Such a device which consists of the sensor proper and a filter for preventing the sensor from becoming inoperable due to contamination is disclosed in U.K. Patent specification 1,407,928 and corresponding U.S. Pat. No. 3,819,500.
The sensor for measuring oxygen concentrations is used for measuring the concentration of the carbon monoxide in the exhaust gas, as, at low concentrations, this carbon monoxide being in equilibrium with oxygen in accordance with the equation
CO + 1/2O2 ⃡CO2.
the sensor is, for example, known from the "Journal Electrochemical Society" 109, 723-726 (1962). It has a partition consisting of a solid material undergoing a reversible reaction with oxygen and exhibiting ionic conductivity, which partition is provided on both sides with a thin metallic electrode layer. According to the embodiment to which the relevant invention relates, such a solid material of the partition is zirconium oxide stabilized by CaO or Y2 O3, which exhibits conductivity by means of oxygen ions while the electrodes consist of a noble metal, platinum in particular. The gas mixture whose partial oxygen pressure must be measured is present on one side of the partition. The outer air which functions as a reference gas having a constant partial oxygen pressure is present on the other side. At the temperature of the exhaust system during operation, (that is to say, between approximately 400° and 850° C) a voltage difference, E, is produced by movement of the ions between the two sensor electrodes, which difference, in accordance with the Nernst equation ##EQU1## DEPENDS ON THE RATIO OF THE PARTIAL PRESSURES ρ1 AND ρ2.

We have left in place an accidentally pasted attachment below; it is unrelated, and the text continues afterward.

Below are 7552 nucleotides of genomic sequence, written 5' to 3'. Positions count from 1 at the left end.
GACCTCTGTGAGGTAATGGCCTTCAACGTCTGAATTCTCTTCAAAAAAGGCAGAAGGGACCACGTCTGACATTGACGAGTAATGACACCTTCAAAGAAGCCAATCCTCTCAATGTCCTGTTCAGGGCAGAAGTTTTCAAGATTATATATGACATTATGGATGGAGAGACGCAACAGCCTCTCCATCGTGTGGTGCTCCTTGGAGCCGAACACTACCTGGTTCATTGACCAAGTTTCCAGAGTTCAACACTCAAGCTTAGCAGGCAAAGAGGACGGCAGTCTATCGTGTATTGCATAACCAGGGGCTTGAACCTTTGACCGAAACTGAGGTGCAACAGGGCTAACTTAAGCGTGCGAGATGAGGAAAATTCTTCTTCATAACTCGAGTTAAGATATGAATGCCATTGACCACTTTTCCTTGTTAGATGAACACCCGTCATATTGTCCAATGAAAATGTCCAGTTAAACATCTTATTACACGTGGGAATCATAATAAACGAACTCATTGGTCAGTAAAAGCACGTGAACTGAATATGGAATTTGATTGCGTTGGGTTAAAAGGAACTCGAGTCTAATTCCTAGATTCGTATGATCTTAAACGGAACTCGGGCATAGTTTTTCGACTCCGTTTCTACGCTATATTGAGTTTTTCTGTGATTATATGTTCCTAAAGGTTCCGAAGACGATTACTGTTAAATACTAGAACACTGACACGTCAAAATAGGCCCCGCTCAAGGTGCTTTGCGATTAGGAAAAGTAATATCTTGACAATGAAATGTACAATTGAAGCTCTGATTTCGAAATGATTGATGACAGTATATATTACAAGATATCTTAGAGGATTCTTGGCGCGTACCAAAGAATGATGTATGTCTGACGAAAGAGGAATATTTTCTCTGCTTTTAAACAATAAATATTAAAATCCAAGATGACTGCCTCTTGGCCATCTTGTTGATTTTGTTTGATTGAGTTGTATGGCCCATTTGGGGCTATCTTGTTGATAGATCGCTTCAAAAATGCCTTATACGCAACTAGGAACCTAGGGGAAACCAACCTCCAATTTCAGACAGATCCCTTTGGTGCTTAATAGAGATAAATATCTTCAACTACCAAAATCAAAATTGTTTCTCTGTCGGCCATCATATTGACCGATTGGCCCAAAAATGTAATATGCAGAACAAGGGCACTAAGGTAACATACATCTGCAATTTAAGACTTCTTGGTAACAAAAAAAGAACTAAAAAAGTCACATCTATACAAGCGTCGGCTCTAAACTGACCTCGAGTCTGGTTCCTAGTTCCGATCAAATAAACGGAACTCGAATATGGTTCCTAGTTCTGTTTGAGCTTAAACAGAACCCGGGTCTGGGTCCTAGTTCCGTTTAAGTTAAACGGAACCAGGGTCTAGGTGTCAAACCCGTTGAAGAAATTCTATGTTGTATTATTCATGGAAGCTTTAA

In this equation R is the gas constant in Joules /° C, T is the absolute temperature, z is the valency of the oxygen ions and F the Faraday constant in Coulombs.